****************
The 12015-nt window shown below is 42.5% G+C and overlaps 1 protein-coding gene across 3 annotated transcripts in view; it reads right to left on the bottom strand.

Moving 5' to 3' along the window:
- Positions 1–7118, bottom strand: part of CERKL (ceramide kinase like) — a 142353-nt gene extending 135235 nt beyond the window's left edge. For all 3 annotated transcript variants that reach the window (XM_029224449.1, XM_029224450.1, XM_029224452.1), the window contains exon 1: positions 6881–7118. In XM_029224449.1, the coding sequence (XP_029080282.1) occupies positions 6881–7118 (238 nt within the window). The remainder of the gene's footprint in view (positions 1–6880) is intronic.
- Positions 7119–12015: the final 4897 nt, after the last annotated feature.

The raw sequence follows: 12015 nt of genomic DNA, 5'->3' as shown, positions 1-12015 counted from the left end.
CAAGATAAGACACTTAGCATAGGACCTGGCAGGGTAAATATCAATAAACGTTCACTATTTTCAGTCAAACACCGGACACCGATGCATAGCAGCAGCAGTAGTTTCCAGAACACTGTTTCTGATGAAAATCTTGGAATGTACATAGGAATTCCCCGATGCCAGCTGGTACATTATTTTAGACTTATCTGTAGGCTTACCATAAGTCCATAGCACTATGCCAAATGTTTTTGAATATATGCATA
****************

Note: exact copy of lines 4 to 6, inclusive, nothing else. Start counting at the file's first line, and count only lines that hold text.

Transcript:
- Positions 7119–12015: the final 4897 nt, after the last annotated feature.

The raw sequence follows: 12015 nt of genomic DNA, 5'->3' as shown, positions 1-12015 counted from the left end.
CAAGATAAGACACTTAGCATAGGACCTGGCAGGGTAAATATCAATAAACGTTCACTATTTTCAGTCAAACACCGGACACCGATGCATAGCAGCAGCAGTAGTTTCCAGAACACTGTTTCTGATGAAAATCTTGGAATGTACATAGGAATTCCCCGATGCCAGCTGGTACATTATTTTAGACTTATCTGTAGGCTTACCATAAGTCCATAGCACTATGCCAAATGTTTTTGAATATATGCATA